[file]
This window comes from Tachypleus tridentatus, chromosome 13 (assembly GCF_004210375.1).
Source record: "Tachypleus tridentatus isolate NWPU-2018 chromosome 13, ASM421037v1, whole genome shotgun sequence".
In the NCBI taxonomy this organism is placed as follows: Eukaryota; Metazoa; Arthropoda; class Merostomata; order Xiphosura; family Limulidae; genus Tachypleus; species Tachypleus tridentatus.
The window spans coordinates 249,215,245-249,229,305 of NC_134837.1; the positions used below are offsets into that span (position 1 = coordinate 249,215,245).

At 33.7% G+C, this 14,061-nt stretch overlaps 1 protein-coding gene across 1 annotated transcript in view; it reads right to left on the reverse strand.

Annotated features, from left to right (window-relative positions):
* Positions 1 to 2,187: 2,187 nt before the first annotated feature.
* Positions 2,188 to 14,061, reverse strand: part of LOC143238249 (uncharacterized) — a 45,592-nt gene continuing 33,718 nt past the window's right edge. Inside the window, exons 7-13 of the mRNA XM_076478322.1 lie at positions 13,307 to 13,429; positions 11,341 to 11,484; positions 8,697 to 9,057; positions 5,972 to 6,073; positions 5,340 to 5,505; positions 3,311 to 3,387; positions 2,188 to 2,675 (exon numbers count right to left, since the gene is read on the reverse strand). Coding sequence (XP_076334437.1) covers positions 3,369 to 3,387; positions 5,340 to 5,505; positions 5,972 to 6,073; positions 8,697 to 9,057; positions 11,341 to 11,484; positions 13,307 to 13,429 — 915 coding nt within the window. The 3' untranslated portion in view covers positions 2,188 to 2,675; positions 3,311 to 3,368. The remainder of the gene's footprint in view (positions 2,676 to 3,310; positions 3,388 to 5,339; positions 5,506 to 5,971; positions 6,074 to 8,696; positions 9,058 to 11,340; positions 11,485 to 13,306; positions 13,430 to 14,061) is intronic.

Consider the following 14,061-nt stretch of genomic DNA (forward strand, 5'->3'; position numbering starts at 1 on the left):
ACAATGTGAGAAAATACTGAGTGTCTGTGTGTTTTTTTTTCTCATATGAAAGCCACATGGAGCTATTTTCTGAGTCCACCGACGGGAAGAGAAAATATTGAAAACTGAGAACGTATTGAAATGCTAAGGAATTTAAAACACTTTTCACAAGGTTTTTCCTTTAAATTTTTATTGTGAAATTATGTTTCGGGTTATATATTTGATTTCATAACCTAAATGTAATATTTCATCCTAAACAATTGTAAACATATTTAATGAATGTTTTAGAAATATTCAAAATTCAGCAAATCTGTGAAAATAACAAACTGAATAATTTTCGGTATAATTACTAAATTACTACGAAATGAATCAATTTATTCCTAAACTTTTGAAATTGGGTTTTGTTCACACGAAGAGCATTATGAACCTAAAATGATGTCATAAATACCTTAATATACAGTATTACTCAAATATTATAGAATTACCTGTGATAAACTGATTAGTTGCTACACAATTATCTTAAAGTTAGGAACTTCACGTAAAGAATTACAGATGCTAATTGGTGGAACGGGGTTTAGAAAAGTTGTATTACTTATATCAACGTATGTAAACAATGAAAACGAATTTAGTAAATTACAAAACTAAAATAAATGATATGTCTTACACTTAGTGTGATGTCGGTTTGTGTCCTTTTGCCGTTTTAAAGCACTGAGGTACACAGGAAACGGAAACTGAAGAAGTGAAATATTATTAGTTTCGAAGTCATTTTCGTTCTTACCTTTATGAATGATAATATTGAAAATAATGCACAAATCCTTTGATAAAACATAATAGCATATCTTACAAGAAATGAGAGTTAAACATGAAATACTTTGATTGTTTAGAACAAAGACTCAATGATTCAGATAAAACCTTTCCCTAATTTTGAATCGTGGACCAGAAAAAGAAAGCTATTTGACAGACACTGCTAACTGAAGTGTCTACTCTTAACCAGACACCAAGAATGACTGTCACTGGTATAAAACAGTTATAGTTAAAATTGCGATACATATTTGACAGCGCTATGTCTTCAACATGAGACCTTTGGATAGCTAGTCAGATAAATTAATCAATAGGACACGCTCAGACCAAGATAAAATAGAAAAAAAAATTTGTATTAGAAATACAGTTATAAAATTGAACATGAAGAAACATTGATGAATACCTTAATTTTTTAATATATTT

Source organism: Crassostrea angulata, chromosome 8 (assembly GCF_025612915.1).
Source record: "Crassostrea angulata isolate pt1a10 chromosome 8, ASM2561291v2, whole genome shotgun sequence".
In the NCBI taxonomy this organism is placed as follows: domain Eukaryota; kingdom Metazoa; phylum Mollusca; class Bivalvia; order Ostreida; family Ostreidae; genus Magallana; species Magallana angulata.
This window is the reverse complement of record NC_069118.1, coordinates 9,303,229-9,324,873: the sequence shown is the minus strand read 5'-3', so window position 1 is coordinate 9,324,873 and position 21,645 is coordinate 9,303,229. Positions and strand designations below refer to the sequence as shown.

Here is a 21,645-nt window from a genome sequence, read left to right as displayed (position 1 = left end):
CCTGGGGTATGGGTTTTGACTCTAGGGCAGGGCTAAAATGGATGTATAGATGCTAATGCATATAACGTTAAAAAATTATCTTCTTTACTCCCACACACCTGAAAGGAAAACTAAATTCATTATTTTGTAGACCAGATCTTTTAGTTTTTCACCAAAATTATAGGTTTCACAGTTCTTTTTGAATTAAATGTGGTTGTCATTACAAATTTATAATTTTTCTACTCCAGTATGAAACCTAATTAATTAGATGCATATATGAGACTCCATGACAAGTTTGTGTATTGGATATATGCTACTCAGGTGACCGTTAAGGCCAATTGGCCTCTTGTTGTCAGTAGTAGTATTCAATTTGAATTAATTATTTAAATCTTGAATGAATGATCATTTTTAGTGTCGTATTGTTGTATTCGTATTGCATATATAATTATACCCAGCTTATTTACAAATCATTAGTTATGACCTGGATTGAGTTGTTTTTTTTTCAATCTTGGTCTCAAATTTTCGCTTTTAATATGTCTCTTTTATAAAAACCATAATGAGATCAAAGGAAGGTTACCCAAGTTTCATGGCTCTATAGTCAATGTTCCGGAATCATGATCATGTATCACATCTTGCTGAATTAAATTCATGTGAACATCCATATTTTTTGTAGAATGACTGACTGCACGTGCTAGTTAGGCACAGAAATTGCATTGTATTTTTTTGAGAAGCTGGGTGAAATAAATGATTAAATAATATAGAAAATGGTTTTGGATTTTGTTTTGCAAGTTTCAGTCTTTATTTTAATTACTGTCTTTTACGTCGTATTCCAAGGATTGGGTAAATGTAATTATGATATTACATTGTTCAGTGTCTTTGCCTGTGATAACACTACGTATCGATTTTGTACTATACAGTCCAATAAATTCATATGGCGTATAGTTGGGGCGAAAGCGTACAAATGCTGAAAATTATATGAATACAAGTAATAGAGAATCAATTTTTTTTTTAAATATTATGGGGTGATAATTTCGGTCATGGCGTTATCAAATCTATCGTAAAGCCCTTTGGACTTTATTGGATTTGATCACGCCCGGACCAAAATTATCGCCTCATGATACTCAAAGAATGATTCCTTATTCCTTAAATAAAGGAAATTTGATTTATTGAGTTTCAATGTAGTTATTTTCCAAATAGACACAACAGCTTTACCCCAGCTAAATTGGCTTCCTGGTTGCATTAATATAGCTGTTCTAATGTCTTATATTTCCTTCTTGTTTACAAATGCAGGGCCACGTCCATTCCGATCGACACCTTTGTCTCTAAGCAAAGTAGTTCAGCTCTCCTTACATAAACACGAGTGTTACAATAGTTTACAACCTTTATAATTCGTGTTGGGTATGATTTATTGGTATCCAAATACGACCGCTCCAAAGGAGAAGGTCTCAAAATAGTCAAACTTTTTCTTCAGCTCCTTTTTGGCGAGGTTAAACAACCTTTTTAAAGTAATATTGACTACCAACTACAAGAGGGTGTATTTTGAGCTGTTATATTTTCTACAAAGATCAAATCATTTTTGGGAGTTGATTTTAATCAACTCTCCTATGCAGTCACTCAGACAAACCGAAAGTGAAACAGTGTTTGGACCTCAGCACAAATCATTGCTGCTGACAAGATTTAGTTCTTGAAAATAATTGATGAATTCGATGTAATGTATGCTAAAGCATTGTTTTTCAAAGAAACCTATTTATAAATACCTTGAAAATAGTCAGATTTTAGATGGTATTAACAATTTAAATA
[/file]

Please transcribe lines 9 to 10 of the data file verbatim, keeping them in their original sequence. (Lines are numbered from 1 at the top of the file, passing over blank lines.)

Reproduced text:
Consider the following 14,061-nt stretch of genomic DNA (forward strand, 5'->3'; position numbering starts at 1 on the left):
ACAATGTGAGAAAATACTGAGTGTCTGTGTGTTTTTTTTTCTCATATGAAAGCCACATGGAGCTATTTTCTGAGTCCACCGACGGGAAGAGAAAATATTGAAAACTGAGAACGTATTGAAATGCTAAGGAATTTAAAACACTTTTCACAAGGTTTTTCCTTTAAATTTTTATTGTGAAATTATGTTTCGGGTTATATATTTGATTTCATAACCTAAATGTAATATTTCATCCTAAACAATTGTAAACATATTTAATGAATGTTTTAGAAATATTCAAAATTCAGCAAATCTGTGAAAATAACAAACTGAATAATTTTCGGTATAATTACTAAATTACTACGAAATGAATCAATTTATTCCTAAACTTTTGAAATTGGGTTTTGTTCACACGAAGAGCATTATGAACCTAAAATGATGTCATAAATACCTTAATATACAGTATTACTCAAATATTATAGAATTACCTGTGATAAACTGATTAGTTGCTACACAATTATCTTAAAGTTAGGAACTTCACGTAAAGAATTACAGATGCTAATTGGTGGAACGGGGTTTAGAAAAGTTGTATTACTTATATCAACGTATGTAAACAATGAAAACGAATTTAGTAAATTACAAAACTAAAATAAATGATATGTCTTACACTTAGTGTGATGTCGGTTTGTGTCCTTTTGCCGTTTTAAAGCACTGAGGTACACAGGAAACGGAAACTGAAGAAGTGAAATATTATTAGTTTCGAAGTCATTTTCGTTCTTACCTTTATGAATGATAATATTGAAAATAATGCACAAATCCTTTGATAAAACATAATAGCATATCTTACAAGAAATGAGAGTTAAACATGAAATACTTTGATTGTTTAGAACAAAGACTCAATGATTCAGATAAAACCTTTCCCTAATTTTGAATCGTGGACCAGAAAAAGAAAGCTATTTGACAGACACTGCTAACTGAAGTGTCTACTCTTAACCAGACACCAAGAATGACTGTCACTGGTATAAAACAGTTATAGTTAAAATTGCGATACATATTTGACAGCGCTATGTCTTCAACATGAGACCTTTGGATAGCTAGTCAGATAAATTAATCAATAGGACACGCTCAGACCAAGATAAAATAGAAAAAAAAATTTGTATTAGAAATACAGTTATAAAATTGAACATGAAGAAACATTGATGAATACCTTAATTTTTTAATATATTT